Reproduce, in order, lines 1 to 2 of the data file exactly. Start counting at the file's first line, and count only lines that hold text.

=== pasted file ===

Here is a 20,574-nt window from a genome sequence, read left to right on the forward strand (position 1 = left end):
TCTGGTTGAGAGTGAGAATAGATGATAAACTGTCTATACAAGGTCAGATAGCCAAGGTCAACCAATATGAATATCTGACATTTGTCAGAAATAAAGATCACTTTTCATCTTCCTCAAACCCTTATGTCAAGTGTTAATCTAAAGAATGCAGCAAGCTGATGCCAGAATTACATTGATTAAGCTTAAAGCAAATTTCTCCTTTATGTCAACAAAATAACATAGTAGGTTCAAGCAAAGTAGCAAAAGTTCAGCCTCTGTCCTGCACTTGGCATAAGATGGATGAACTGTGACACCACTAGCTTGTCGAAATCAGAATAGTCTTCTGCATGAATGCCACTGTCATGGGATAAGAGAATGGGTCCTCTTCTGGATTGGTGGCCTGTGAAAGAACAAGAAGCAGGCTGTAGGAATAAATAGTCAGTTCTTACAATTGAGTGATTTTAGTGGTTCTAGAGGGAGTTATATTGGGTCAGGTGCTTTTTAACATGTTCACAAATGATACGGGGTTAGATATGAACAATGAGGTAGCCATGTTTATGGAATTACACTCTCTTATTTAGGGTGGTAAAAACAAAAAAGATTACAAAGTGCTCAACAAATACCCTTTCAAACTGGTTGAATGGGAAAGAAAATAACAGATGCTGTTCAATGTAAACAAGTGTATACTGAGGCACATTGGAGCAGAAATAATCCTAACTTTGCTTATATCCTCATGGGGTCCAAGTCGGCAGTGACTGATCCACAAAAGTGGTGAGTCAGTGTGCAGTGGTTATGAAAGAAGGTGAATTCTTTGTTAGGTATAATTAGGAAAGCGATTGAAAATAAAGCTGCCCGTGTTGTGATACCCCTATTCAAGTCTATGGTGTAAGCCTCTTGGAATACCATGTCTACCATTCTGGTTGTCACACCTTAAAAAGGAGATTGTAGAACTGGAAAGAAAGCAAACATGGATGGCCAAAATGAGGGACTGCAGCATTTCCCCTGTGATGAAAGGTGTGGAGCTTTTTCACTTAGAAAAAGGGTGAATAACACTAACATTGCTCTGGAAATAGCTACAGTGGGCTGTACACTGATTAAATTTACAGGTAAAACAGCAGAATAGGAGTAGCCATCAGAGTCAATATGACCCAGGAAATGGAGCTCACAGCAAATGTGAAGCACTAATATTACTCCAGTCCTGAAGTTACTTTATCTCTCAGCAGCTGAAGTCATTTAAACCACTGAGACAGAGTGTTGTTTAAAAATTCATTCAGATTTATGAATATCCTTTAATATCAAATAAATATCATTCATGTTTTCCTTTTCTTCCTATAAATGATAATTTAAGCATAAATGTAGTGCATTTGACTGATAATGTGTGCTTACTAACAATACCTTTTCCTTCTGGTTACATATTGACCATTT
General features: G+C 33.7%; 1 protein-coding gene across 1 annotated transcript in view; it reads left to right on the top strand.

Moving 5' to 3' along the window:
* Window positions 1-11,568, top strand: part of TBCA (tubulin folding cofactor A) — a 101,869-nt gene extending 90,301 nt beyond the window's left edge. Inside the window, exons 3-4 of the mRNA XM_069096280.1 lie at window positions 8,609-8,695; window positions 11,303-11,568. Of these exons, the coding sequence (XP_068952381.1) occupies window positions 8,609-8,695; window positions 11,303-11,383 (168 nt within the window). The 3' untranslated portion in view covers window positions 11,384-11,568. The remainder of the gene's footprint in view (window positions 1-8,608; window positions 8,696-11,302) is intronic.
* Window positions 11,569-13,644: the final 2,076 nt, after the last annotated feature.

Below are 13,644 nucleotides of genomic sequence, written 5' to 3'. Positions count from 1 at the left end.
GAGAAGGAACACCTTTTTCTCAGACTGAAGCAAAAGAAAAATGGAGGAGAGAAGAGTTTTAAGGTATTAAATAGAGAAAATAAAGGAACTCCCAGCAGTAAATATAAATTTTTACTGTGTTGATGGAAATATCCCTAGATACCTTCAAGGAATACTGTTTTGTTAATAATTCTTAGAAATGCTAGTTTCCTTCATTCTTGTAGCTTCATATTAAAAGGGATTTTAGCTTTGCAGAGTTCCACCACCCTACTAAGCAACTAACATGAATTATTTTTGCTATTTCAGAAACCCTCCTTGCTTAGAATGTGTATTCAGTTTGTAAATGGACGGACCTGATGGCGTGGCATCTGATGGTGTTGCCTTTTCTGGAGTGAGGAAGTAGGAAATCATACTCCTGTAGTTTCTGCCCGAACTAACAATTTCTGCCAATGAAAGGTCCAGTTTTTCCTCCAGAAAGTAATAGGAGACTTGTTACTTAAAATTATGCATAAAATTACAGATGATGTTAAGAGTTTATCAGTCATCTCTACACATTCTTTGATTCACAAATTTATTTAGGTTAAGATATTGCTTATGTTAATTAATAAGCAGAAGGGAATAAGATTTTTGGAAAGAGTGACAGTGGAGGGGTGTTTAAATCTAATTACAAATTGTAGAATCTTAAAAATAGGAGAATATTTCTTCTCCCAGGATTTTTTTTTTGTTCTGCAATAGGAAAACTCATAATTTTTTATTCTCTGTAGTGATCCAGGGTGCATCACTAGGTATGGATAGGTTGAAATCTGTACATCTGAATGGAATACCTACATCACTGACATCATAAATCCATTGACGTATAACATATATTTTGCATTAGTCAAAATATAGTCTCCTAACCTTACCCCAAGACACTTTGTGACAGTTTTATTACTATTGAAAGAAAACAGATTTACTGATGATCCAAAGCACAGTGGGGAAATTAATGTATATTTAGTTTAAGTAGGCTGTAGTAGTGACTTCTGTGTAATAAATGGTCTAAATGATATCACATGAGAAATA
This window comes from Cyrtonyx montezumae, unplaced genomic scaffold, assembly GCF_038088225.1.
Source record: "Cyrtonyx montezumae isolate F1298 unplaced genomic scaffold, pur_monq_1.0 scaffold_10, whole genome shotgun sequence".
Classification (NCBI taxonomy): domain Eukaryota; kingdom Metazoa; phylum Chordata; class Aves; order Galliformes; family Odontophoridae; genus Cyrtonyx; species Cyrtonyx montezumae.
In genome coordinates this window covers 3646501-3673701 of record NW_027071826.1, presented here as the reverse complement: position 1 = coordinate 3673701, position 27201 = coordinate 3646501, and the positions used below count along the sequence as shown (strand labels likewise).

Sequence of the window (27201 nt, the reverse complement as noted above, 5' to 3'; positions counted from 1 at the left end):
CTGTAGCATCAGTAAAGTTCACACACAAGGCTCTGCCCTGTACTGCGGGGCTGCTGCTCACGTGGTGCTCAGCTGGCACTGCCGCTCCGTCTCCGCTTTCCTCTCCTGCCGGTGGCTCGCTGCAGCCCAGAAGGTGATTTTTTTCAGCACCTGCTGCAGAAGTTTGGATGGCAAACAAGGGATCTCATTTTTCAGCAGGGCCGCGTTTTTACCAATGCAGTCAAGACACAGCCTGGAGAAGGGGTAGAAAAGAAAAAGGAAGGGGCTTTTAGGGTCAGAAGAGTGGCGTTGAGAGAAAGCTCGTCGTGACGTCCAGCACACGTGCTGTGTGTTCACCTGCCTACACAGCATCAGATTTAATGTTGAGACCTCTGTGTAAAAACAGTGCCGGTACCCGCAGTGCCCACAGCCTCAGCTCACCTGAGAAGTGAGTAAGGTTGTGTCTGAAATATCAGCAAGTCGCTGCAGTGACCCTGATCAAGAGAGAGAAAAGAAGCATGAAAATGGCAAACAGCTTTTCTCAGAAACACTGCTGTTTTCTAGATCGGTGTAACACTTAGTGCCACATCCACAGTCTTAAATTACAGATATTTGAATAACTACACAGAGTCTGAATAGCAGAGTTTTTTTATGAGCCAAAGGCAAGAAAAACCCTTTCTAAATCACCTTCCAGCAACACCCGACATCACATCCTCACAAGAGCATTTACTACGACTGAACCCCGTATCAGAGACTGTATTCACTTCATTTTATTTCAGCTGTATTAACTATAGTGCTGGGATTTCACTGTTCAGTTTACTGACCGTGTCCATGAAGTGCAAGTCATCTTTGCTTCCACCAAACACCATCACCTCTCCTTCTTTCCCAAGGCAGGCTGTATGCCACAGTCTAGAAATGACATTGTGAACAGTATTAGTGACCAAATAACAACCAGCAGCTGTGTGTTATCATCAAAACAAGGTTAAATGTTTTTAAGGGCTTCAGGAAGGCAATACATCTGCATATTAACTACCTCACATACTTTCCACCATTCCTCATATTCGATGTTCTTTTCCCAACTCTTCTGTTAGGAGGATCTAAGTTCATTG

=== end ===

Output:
Here is a 20,574-nt window from a genome sequence, read left to right on the forward strand (position 1 = left end):
TCTGGTTGAGAGTGAGAATAGATGATAAACTGTCTATACAAGGTCAGATAGCCAAGGTCAACCAATATGAATATCTGACATTTGTCAGAAATAAAGATCACTTTTCATCTTCCTCAAACCCTTATGTCAAGTGTTAATCTAAAGAATGCAGCAAGCTGATGCCAGAATTACATTGATTAAGCTTAAAGCAAATTTCTCCTTTATGTCAACAAAATAACATAGTAGGTTCAAGCAAAGTAGCAAAAGTTCAGCCTCTGTCCTGCACTTGGCATAAGATGGATGAACTGTGACACCACTAGCTTGTCGAAATCAGAATAGTCTTCTGCATGAATGCCACTGTCATGGGATAAGAGAATGGGTCCTCTTCTGGATTGGTGGCCTGTGAAAGAACAAGAAGCAGGCTGTAGGAATAAATAGTCAGTTCTTACAATTGAGTGATTTTAGTGGTTCTAGAGGGAGTTATATTGGGTCAGGTGCTTTTTAACATGTTCACAAATGATACGGGGTTAGATATGAACAATGAGGTAGCCATGTTTATGGAATTACACTCTCTTATTTAGGGTGGTAAAAACAAAAAAGATTACAAAGTGCTCAACAAATACCCTTTCAAACTGGTTGAATGGGAAAGAAAATAACAGATGCTGTTCAATGTAAACAAGTGTATACTGAGGCACATTGGAGCAGAAATAATCCTAACTTTGCTTATATCCTCATGGGGTCCAAGTCGGCAGTGACTGATCCACAAAAGTGGTGAGTCAGTGTGCAGTGGTTATGAAAGAAGGTGAATTCTTTGTTAGGTATAATTAGGAAAGCGATTGAAAATAAAGCTGCCCGTGTTGTGATACCCCTATTCAAGTCTATGGTGTAAGCCTCTTGGAATACCATGTCTACCATTCTGGTTGTCACACCTTAAAAAGGAGATTGTAGAACTGGAAAGAAAGCAAACATGGATGGCCAAAATGAGGGACTGCAGCATTTCCCCTGTGATGAAAGGTGTGGAGCTTTTTCACTTAGAAAAAGGGTGAATAACACTAACATTGCTCTGGAAATAGCTACAGTGGGCTGTACACTGATTAAATTTACAGGTAAAACAGCAGAATAGGAGTAGCCATCAGAGTCAATATGACCCAGGAAATGGAGCTCACAGCAAATGTGAAGCACTAATATTACTCCAGTCCTGAAGTTACTTTATCTCTCAGCAGCTGAAGTCATTTAAACCACTGAGACAGAGTGTTGTTTAAAAATTCATTCAGATTTATGAATATCCTTTAATATCAAATAAATATCATTCATGTTTTCCTTTTCTTCCTATAAATGATAATTTAAGCATAAATGTAGTGCATTTGACTGATAATGTGTGCTTACTAACAATACCTTTTCCTTCTGGTTACATATTGACCATTT